17 FrameNet FrameNet records information about English words in the general vocabulary in terms of 1.the frames (e.g. Compliance) that they evoke, 2.the frame elements (semantic roles) that make up the components of the frames (in Compliance, Norm is one such frame element), and 3.each word’s valence possibilities, the ways in which information about the frames is provided in the linguistic structures connected to them (with observe, Norm is typically the direct object). theta

18 NOMINAL RELATIONS

19 HISTORY

20 CLASSIFICATION SCHEMES FOR NOMINAL RELATIONS

21 ONE EXAMPLE (Barker et al1998, Nastase & Spakowicz 2003)

22 THE TWO-LEVEL TAXONOMY OF RELATIONS, 2

23 THE SEMEVAL-2007 CLASSIFICATION OF RELATIONS Cause-Effect: laugh wrinkles Instrument-Agency: laser printer Product-Producer: honey bee Origin-Entity: message from outer-space Theme-Tool: news conference Part-Whole: car door Content-Container: the air in the jar

24 CAUSAL RELATIONS

25 TEMPORAL RELATIONS

26 THE MUC AND ACE TASKS Modern research in relation extraction, as well, was kicked-off by the Message Understanding Conference (MUC) campaigns and continued through the Automatic Content Extraction (ACE) and Machine Reading follow- ups MUC: NE, coreference, TEMPLATE FILLING ACE: NE, coreference, relations

27 TEMPLATE-FILLING

28 EXAMPLE MUC: JOB POSTING

29 THE ASSOCIATED TEMPLATE

30 AUTOMATIC CONTENT EXTRACTION (ACE)

31 ACE: THE DATA

32 ACE: THE TASKS

33 RELATION DETECTION AND RECOGNITION

34 ACE: RELATION TYPES

35 OTHER PRACTICAL VERSIONS OF RELATION EXTRACTION Biomedical domain (BIONLP, BioCreative) Chemistry Cultural Heritage

36 THE TASK OF SEMANTIC RELATION EXTRACTION

37 SEMANTIC RELATION EXTRACTION: THE CHALLENGES

38 HISTORY OF RELATION EXTRACTION Before 1993: Symbolic methods (using knowledge bases) Since then: statistical / heuristic based methods – From 1995 to around 2005: mostly SUPERVISED – More recently: also quite a lot of UNSUPERVISED / SEMI SUPERVISED techniques

39 SUPERVISED RE: RE AS A CLASSIFICATION TASK Binary relations Entities already manually/automatically recognized Examples are generated for all sentences with at least 2 entities Number of examples generated per sentence is NC2 – Combination of N distinct entities selected 2 at a time

40 GENERATING CANDIDATES TO CLASSIFY

41 RE AS A BINARY CLASSIFICATION TASK

42 NUMBER OF CANDIDATES TO CLASSIFY – SIMPLE MINDED VERSION

43 THE SUPERVISED APPROACH TO RE Most current approaches to RE are kernel- based Different information is used – Sequences of words, e.g., through the GLOBAL CONTEXT / LOCAL CONTEXT kernels of Bunescu and Mooney / Giuliano Lavelli & Romano – Syntactic information through the TREE KERNELS of Zelenko et al / Moschitti et al – Semantic information in recent work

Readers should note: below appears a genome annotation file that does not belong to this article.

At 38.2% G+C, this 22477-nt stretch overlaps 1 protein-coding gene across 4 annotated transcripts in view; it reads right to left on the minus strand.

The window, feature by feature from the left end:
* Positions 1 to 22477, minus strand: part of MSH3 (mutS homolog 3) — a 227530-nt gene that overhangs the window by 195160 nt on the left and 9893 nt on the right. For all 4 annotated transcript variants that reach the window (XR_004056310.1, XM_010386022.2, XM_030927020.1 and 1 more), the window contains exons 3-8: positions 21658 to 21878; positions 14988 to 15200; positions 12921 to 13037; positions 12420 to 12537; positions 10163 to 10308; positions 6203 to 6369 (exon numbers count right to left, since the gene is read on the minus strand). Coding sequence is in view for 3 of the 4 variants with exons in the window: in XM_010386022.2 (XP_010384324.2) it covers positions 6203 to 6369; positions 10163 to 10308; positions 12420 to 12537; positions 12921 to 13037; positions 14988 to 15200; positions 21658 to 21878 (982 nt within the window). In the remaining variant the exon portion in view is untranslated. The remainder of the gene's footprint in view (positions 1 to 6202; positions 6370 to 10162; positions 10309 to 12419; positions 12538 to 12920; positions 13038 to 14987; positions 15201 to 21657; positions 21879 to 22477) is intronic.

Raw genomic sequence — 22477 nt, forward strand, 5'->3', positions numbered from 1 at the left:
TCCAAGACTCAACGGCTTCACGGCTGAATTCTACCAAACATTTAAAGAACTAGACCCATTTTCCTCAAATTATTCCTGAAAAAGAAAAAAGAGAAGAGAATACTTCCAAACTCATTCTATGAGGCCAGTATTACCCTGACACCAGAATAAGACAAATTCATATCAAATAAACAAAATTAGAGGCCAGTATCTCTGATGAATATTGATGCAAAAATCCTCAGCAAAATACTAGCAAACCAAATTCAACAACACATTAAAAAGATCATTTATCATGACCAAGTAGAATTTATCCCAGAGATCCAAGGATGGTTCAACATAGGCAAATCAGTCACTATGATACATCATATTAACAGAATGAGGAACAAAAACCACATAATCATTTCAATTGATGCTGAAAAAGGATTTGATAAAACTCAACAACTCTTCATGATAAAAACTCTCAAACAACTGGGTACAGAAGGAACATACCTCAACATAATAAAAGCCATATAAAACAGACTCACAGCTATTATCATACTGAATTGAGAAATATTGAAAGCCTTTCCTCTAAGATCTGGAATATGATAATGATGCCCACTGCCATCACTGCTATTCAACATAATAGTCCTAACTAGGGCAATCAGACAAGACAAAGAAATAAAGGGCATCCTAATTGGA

44 KERNEL METHODS: A REMINDER Embedding the input data in a feature space Using a linear algorithm for discovering non-linear patterns Coordinates of images are not needed, only pairwise inner products Pairwise inner products can be efficiently computed directly from X using a kernel function K:X×X→R

45 MODULARITY OF KERNEL METHODS

46 THE WORD-SEQUENCE APPROACH Shallow linguistic Information: – tokenization – Lemmatization – sentence splitting – PoS tagging Claudio Giuliano, Alberto Lavelli, and Lorenza Romano (2007), FBK-IRST: Kernel methods for relation extraction, Proc. Of SEMEVAL-2007

47 LINGUISTIC REALIZATION OF RELATIONS Bunescu & Mooney, NIPS 2005

48 WORD-SEQUENCE KERNELS Two families of “basic” kernels – Global Context – Local Context Linear combination of kernels Explicit computation – Extremely sparse input representation

49 THE GLOBAL CONTEXT KERNEL

50

51 THE LOCAL CONTEXT KERNEL

52 LOCAL CONTEXT KERNEL (2)

53 KERNEL COMBINATION

54 EXPERIMENTAL RESULTS Biomedical data sets – AIMed – LLL Newspaper articles – Roth and Yih SEMEVAL 2007

55 EVALUATION METHODOLOGIES

56 EVALUATION (2)

57 EVALUATION (3)

58 EVALUATION (4)

59 RESULTS ON AIMED

60 NON-SUPERVISED METHODS FOR RELATION EXTRACTION Unsupervised relation extraction: – Hearst – Other work on extracting hyponymy relations – Extracting other relations: Almuhareb and Poesio, Cimiano and Wenderoth Semi-supervised methods – KNOW-IT-ALL

61 HEARST 1992, 1998: USING PATTERNS TO EXTRACT ISA LINKS Intuition: certain constructions typically used to express certain types of semantic relations E.g., for ISA: – The seabass IS A fish – Swimming, running AND OTHER activities – Vehicles such as cars, trucks and bikes